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This is from a longer poem by my historian/museum curator brother:

"The thinking earth squeezes to the surface only bits of death and stone.

We pocket what we can, imagine the rest."


He follows this with the last two lines of the poem:

"But what frightened us back there is this:

In real life nothing is lost."


I'm with him in the first two lines, which come at the end of a poem called "A Meditation on Time (with a group of fossil hunters in the McCullough Peaks Badlands)". But - and I will have to ask him about this - that final line. The poem cracks along from truth to truth, and then...real life?

Unless 'nothing' here is Sartre's, in which case, wow. An invisible comma: a grammatical pause between life and nothing. An abyss of transition, visible in the spoken word but unheard in the written.


I wonder:

"In real life


is lost."


 (Listen to the knelling bell of that structure.)


« L'homme est l'être par qui le néant arrive au monde »




"One of the things we recognised quite some time ago in the Archive, and one of the things an archive can help to do is, is build in a reparative function, re-establishing relationships, creating new communication..."


I'm proof-reading Helen Moore's excellent transcript of the recordings of the day-long "Celebrating Us" event with which the Planned Environment Therapy Trust marked its ending back on November 24, 2018.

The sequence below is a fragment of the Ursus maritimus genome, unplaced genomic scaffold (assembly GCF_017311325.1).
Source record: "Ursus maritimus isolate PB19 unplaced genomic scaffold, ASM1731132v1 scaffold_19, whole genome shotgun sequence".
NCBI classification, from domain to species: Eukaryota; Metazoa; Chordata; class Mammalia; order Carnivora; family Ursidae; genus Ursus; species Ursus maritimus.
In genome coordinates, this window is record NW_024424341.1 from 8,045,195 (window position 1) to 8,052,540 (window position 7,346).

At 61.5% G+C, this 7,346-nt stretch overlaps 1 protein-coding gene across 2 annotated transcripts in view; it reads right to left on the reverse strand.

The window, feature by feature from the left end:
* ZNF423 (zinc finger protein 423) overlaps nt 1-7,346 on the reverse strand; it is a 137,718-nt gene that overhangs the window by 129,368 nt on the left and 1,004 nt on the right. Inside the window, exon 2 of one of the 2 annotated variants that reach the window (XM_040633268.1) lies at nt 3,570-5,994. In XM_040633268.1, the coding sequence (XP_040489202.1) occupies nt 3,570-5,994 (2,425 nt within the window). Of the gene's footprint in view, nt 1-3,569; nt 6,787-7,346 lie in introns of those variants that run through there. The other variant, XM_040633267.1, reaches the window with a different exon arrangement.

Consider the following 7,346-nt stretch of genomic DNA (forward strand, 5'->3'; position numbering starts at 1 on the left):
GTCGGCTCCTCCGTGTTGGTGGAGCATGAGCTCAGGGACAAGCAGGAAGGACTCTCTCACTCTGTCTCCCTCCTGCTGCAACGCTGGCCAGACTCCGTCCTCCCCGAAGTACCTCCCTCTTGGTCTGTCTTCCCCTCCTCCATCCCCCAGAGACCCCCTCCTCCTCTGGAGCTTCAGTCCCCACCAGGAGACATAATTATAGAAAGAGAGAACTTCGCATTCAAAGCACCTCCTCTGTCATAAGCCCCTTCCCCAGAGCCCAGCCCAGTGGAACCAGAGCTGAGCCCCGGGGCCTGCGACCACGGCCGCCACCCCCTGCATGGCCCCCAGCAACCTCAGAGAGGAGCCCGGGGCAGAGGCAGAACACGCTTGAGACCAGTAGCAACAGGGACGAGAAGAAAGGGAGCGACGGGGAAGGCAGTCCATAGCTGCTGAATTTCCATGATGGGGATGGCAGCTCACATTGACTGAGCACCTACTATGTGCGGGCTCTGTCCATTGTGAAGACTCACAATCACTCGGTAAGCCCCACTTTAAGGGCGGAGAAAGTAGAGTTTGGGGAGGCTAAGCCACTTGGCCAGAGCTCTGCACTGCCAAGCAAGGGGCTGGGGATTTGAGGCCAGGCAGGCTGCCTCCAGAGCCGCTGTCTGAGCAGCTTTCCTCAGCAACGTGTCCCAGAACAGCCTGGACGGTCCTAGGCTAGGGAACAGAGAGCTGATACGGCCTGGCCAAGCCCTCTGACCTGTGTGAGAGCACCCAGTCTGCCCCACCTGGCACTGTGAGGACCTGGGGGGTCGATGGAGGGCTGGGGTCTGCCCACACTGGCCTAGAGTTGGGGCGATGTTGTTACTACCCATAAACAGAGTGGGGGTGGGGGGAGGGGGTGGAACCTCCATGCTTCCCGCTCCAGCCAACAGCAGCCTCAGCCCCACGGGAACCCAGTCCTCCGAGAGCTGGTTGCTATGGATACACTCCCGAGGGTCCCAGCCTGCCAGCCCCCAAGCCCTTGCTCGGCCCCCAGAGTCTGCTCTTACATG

There is a specific context for this comment - a former child from a children's therapeutic community speaking about how damaging it was to leave the community, to be severed from it and all the deeply-built relationships he had developed there. So I responded "Can I just say, that's one of the things we recognised...."

I was emotional and not at my most articulate, but I went on to say, with editing, "We have people here who can speak better about this.... And we need to go to lunch, I know; we also probably need to get warm [quiet laughter][it was a cold day, in a cold marquee] ...but there are people here who, who have found this place ("Yes"), and I’ve learned from them that has a reparative function." And ended  "one of the things that I discovered, and discovered precisely what you've said, that that severance is really incapacitating …



[In the process of sorting masses of personal papers and digital files, I occasionally come across odd notes and memos to myself. This is one from September 28, 2004]


But I would also like to challenge anyone to tell me what the past is, if it isn't the Present; and what there is left of the Present when you whip off the future. I'll go further. It is so difficult to get therapeutic community people to talk about the present precisely because they are so consumed by the present; and will continue to be blown away by the present until they have control of their past, and an enthusiastic (or do I simply mean active?) relationship with the future.


Dear Martin,

If I were to say that the essential quality of Being is memory, and that, from this, that Dasein's Being in the World can also be said as Memory in the World ('characterised as' sounding too concrete); what would the next step be?

Holding, and seeing what happens?


[Originally published January 8, 2013]